People are being urged to choose the right NHS service after a surge in winter A and E visits and admissions at North Devon District Hospital.

Liam Kevern, consultant and lead clinician at North Devon District Hospital emergency department. Picture: NDHTLiam Kevern, consultant and lead clinician at North Devon District Hospital emergency department. Picture: NDHT

Between Christmas Eve and January 2, the A and E department saw 1,366 people attend, a nine per cent increase on the previous year.

Northern Devon Healthcare Trust (NDHT) also saw an additional 100 patients admitted to hospital at NDDH, an increase of 22 per cent on the same time period.

The trust says staff have worked extremely hard to prepare for winter and were seeing an increased number of very poorly patients.

It has asked people to support their local NHS during this busy time by choosing the right healthcare service for their needs.

This could be a minor injuries service, local pharmacy or GP, and if people need urgent medical advice or reassurance they can call NHS 111.

Liam Kevern, consultant and lead clinician at Barnstaple’s emergency department, said: “By seeking treatment and advice elsewhere when it’s not a life-threatening illness or injury, you could spend less time waiting for appropriate treatment and advice and can help reduce waiting times for patients needing the most urgent care.”

The trust is also encouraging visitors to support their loved ones when they are in hospital and help prepare them to be discharged home.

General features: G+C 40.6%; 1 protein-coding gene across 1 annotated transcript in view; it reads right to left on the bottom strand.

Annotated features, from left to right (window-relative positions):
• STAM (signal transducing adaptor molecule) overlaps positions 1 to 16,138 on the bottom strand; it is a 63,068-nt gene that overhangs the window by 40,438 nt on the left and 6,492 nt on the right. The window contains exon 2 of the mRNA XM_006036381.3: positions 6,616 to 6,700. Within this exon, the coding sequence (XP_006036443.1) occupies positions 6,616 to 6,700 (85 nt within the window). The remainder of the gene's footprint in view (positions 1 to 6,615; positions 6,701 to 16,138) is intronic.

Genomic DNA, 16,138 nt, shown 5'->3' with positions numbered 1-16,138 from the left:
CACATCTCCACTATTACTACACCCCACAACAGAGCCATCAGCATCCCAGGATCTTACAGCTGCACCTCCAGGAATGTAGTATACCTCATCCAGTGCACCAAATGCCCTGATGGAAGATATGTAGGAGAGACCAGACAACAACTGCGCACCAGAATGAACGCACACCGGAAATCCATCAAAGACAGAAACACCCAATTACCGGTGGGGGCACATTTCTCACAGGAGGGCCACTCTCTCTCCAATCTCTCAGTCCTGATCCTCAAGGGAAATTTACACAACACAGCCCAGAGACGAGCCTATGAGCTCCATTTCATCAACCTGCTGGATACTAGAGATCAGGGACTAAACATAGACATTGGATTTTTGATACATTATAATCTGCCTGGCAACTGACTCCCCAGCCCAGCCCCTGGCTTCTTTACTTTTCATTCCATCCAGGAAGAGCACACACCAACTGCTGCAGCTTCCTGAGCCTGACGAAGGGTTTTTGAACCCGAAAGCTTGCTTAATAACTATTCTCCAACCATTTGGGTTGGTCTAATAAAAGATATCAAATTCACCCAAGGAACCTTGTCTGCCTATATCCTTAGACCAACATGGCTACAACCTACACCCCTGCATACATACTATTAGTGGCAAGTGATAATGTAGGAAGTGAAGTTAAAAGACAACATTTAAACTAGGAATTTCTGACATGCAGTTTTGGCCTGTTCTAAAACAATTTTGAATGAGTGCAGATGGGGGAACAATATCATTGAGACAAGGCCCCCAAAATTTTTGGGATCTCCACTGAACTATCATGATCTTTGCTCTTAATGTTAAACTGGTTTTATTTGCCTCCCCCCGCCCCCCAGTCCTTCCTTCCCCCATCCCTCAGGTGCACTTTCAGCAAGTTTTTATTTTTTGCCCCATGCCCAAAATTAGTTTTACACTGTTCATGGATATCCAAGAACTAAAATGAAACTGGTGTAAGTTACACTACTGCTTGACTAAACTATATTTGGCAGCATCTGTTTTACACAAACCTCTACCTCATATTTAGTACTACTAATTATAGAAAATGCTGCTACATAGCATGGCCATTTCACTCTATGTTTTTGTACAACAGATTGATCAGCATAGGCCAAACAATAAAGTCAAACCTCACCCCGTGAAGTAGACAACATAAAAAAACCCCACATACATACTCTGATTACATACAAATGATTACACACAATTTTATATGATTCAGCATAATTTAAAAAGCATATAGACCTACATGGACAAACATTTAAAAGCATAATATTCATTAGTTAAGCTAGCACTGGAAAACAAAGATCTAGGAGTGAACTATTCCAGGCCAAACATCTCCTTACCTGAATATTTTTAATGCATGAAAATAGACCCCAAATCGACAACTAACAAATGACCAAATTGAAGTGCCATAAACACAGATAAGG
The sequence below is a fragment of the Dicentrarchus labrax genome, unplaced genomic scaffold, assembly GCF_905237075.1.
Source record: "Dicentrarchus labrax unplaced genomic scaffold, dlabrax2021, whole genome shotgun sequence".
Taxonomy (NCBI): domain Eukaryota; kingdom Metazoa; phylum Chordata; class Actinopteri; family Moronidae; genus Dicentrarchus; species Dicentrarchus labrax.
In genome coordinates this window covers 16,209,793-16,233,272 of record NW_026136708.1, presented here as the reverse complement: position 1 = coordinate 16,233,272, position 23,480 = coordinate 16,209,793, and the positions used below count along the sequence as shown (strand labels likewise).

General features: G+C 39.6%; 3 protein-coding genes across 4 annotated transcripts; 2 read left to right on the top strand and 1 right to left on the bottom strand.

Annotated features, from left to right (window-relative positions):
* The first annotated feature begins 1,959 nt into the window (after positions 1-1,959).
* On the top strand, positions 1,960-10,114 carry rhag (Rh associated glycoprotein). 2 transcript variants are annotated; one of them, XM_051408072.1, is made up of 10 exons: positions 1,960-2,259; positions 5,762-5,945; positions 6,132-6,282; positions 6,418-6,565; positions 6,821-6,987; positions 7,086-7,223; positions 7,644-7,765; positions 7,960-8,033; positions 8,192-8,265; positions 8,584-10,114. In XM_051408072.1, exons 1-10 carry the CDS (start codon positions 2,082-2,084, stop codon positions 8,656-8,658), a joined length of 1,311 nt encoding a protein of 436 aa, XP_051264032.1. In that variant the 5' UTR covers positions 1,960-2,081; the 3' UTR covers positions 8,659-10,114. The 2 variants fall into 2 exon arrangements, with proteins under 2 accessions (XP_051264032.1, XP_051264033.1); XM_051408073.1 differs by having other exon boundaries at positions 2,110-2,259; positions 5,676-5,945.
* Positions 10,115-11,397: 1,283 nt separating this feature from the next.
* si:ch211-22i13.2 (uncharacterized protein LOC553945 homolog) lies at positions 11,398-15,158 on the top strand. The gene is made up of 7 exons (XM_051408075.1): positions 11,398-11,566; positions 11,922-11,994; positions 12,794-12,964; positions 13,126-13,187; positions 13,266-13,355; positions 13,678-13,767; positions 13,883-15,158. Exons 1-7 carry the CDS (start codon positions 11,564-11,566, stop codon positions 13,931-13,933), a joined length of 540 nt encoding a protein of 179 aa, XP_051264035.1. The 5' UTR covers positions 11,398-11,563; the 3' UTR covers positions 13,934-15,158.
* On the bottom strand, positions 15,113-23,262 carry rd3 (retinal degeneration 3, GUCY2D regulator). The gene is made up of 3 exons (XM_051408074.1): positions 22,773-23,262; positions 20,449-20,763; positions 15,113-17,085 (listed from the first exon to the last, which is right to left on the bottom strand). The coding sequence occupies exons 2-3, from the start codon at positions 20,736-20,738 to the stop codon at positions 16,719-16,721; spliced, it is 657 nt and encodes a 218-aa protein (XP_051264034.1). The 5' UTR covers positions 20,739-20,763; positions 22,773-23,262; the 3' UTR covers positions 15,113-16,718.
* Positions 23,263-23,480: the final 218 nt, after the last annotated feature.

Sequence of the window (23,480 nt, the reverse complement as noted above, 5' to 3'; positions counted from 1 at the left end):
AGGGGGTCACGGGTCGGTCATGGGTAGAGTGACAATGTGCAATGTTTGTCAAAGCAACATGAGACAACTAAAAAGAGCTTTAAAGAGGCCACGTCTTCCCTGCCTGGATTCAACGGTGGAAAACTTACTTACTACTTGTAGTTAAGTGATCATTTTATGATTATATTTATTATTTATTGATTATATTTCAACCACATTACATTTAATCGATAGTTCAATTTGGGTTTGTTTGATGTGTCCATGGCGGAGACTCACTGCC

Darryn Allcorn, chief nurse, said: “If you have a family member, a friend or a neighbour in hospital, there are a number of important things you can do that will aid their recovery while in hospital and also help them get home as soon as they are ready to be discharged.

“These include providing suitable clothing and shoes, staying in contact with the ward about their expected date of discharge and helping organise transport home.”

A number of patients were admitted to NDDH with flu over the festive season, and people can help to prevent the spread of flu in the community this year by getting the flu jab.

The injected flu vaccine is offered free of charge on the NHS to people who are at risk, including those aged 65 and over, pregnant women and those with certain long term conditions.

Suzanne Tracey, chief executive of NDHT, said: “This time of year is always challenging and in preparation for this winter we have increased our bed capacity, invested in staff and worked closely alongside our community partners to simplify processes and support our patients to keep well at home.

“We want to do whatever we can to make this winter better for our patients and staff and are asking patients and visitors to support us.”